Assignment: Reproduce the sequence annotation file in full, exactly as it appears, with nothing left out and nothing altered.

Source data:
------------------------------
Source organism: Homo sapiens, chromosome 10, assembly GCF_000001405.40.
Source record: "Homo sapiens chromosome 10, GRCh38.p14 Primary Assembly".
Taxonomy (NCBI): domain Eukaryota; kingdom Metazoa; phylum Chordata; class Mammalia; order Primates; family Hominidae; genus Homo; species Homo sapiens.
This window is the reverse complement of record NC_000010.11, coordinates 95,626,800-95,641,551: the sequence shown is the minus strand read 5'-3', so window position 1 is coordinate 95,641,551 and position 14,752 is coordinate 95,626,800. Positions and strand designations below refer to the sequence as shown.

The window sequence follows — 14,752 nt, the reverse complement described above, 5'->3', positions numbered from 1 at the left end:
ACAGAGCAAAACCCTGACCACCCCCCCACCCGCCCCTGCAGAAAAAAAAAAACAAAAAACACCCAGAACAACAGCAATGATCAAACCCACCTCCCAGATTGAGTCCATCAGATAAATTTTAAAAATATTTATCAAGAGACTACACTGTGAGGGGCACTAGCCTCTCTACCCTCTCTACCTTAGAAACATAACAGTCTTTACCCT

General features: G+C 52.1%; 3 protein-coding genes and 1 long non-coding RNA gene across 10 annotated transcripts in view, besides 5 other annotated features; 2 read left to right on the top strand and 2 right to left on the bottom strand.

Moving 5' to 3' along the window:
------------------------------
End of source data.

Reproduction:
Source organism: Homo sapiens, chromosome 10, assembly GCF_000001405.40.
Source record: "Homo sapiens chromosome 10, GRCh38.p14 Primary Assembly".
Taxonomy (NCBI): domain Eukaryota; kingdom Metazoa; phylum Chordata; class Mammalia; order Primates; family Hominidae; genus Homo; species Homo sapiens.
This window is the reverse complement of record NC_000010.11, coordinates 95,626,800-95,641,551: the sequence shown is the minus strand read 5'-3', so window position 1 is coordinate 95,641,551 and position 14,752 is coordinate 95,626,800. Positions and strand designations below refer to the sequence as shown.

The window sequence follows — 14,752 nt, the reverse complement described above, 5'->3', positions numbered from 1 at the left end:
ACAGAGCAAAACCCTGACCACCCCCCCACCCGCCCCTGCAGAAAAAAAAAAACAAAAAACACCCAGAACAACAGCAATGATCAAACCCACCTCCCAGATTGAGTCCATCAGATAAATTTTAAAAATATTTATCAAGAGACTACACTGTGAGGGGCACTAGCCTCTCTACCCTCTCTACCTTAGAAACATAACAGTCTTTACCCT

General features: G+C 52.1%; 3 protein-coding genes and 1 long non-coding RNA gene across 10 annotated transcripts in view, besides 5 other annotated features; 2 read left to right on the top strand and 2 right to left on the bottom strand.

Moving 5' to 3' along the window: